Risk Assessment

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Certain risk factors are linked to the development of osteoporosis and osteopenia. Some risk factors can be changed and some cannot.

For example, you can make a conscious effort to eat foods rich in calcium, exercise regularly, stop smoking. etc.

Below is a list of the risk factors that may increase the likelihood of developing the disease:Family history of the disease

 

  • Lack of bone-building nutrients (e.g. Calcium, Vitamin D
  • Poor diet, especially too much fat and protein
  • History of anorexia or bulimia
  • Smoking
  • Excessive alcohol
  • Lack of exercise (sedentary jobs; e.g. computers/office)
  • Thin or small frame
  • Contraceptive pill
  • Discontinuing HRT
  • Use of chronic steroid therapy
  • Early menopause (including surgically induced)
  • Severe oestrogen or progesterone deficiency
  • Parathyroid imbalance
  • Bowel disorders (e.g. Crohn's or Irritable Bowel Syndrome)
  • Lack of calcitonin (from the thyroid)
  • Long term anticonvulsant therapy
  • Medications which can cause dizziness
  • Regular use of antacids
  • Drink more than two cups of coffee daily
  • Low testosterone levels in men
  • Delayed puberty (men)

 

From this list you may have one or more risk factors. The most critical factor in assessing osteoporosis risk is family history, but sadly that is not something you can change. However, if you know you are at risk because of genetic disposition, or any of the other factors, then you should make it a priority to take preventative action. There are several ways to do this.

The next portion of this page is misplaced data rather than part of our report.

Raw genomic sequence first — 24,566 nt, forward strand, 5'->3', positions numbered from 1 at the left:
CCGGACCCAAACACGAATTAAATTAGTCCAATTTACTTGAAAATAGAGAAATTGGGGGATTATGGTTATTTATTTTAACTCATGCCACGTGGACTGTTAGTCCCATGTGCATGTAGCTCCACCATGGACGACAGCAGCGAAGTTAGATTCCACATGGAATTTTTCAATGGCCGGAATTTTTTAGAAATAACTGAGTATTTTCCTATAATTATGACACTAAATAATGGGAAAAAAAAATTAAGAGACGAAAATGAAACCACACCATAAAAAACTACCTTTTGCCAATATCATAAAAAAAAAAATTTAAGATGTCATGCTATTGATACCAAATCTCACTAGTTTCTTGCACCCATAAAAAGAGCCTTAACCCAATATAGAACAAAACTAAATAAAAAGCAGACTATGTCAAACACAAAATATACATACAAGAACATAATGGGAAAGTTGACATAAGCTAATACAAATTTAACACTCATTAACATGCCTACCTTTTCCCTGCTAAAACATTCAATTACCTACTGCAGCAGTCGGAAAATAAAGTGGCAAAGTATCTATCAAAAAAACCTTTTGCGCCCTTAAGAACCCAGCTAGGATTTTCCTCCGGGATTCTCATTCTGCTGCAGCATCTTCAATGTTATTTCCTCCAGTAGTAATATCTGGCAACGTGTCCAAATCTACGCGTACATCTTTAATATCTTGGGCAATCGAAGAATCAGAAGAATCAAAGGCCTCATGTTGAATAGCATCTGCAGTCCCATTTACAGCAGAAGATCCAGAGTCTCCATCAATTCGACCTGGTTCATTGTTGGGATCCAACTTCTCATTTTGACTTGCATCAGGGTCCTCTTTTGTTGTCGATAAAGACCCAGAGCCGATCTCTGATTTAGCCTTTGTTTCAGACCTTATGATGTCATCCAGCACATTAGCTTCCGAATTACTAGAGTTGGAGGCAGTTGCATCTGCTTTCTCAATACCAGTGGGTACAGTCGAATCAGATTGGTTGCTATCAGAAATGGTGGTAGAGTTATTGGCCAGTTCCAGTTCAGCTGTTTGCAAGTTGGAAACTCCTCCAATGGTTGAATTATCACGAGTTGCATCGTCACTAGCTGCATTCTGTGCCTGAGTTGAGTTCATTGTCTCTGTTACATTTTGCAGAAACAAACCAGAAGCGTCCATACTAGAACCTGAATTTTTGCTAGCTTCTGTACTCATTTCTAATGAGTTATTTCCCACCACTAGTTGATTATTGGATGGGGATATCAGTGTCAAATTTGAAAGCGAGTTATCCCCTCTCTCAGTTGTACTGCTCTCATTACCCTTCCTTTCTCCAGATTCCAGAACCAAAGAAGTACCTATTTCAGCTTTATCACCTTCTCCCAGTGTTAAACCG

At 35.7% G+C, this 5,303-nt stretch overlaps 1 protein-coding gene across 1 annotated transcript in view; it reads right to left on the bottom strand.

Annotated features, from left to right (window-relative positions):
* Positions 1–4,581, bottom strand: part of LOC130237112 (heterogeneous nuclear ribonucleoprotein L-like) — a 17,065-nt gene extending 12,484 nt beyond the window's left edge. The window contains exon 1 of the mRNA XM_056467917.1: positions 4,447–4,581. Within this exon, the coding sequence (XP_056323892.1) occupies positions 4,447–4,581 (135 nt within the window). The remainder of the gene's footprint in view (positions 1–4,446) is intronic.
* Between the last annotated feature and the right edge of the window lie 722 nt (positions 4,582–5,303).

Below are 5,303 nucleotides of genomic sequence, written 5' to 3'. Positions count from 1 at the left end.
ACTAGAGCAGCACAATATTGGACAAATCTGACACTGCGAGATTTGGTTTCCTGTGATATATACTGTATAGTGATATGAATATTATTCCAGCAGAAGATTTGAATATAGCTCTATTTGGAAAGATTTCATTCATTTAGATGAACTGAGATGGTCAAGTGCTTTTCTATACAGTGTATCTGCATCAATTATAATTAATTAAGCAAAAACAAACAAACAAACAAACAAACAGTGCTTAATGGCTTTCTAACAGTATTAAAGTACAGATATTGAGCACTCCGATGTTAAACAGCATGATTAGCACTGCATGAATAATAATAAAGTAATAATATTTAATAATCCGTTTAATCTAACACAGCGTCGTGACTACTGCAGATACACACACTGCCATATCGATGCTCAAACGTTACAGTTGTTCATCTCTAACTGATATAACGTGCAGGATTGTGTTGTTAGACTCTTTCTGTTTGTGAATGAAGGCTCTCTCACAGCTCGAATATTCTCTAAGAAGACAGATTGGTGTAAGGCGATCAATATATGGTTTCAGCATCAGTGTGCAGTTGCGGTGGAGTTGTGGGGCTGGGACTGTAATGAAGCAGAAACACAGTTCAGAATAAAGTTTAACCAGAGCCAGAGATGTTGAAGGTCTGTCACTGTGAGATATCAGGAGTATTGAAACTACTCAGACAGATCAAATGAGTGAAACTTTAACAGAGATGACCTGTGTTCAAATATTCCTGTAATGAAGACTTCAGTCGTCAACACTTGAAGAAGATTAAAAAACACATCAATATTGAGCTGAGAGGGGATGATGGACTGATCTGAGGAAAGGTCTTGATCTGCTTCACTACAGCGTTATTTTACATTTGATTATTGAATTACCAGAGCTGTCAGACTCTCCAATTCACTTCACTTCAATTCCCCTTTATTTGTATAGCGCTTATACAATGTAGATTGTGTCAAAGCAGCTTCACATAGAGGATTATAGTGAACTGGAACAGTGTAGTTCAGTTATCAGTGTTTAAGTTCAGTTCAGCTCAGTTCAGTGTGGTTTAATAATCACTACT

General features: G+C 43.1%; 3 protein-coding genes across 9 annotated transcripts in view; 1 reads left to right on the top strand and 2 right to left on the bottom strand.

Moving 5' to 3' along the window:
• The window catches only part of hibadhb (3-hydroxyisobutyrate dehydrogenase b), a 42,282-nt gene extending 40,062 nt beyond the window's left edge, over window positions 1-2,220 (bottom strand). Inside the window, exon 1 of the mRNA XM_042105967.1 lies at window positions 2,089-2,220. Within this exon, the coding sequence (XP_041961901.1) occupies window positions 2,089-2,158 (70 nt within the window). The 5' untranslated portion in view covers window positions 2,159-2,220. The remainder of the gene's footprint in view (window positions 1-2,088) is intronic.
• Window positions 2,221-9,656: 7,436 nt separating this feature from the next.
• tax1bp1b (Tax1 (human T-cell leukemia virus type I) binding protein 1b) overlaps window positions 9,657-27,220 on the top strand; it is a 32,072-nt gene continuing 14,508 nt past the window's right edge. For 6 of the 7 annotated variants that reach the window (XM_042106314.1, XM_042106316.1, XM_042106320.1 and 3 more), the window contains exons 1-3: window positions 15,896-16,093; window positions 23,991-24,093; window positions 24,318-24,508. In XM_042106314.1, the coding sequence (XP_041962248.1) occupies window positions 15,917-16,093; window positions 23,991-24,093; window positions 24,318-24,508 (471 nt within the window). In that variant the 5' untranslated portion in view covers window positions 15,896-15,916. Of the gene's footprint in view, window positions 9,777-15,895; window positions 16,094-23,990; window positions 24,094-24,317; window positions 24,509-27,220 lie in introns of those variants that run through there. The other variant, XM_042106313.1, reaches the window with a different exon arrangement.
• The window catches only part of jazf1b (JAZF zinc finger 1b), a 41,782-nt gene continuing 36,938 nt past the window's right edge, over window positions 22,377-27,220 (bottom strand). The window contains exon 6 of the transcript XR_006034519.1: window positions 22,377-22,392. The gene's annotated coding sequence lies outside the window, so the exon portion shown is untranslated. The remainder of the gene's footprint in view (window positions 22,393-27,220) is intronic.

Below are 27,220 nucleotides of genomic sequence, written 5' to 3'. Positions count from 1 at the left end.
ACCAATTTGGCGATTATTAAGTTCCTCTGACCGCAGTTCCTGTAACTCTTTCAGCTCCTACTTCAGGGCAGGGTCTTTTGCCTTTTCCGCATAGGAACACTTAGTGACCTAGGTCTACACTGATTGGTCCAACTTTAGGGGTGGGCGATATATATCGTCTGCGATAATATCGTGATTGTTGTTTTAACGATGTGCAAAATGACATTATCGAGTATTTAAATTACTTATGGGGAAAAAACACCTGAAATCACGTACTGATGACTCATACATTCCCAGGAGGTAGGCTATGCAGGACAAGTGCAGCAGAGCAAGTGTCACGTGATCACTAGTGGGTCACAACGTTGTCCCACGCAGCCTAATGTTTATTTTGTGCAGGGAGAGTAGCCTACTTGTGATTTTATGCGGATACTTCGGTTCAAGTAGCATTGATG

First, have regular bone scans to get the exact state of your bone health. If you have a family history try to get this done from your twenties onwards so you have a standard to check bone health from.

Second, look at your lifestyle and check just how much exercise you are taking. Weight bearing exercise is crucial to maintain healthy bones, even a daily walk will help keep them strong and there are plenty of other things you can do such as dancing, tennis, badminton, jogging – anything you can do that is pleasurable enough to make sure you maintain it. No amount of supplementation can take the place of regular exercise and it's importance cannot be over emphasised to keep your bones strong. Lack of exercise, and particularly immobility, will increase the rate of bone breakdown.

Third, check your dietary habits. Avoid caffeine, tobacco, excess sugar, salt, protein and fat also excessive alcohol.
Bones are made up of minerals and the most important are calcium, magnesium, boron, potassium and phosphorous. Zinc is also a mineral required for bone healing and repair. Also adequate amounts of vitamins A, B6, B12, Folic Acid and Vitamins D, C and K are important.

Some good food sources to keep your bones healthy are dairy products; such as milk (all types, including soya), yoghurt and cheese. Vegetables; such as tofu, watercress, spinach and broccoli. Fish; such as pilchards, sardines and prawns. Fruit; such as dried figs and apricots, oranges and raisins. Nuts; such as almonds and brazil. It is generally considered beneficial for all women over 40 to take a supplement containing all the nutrients needed for bone growth; particularly Calcium, Vitamin D, Magnesium and Boron.

 

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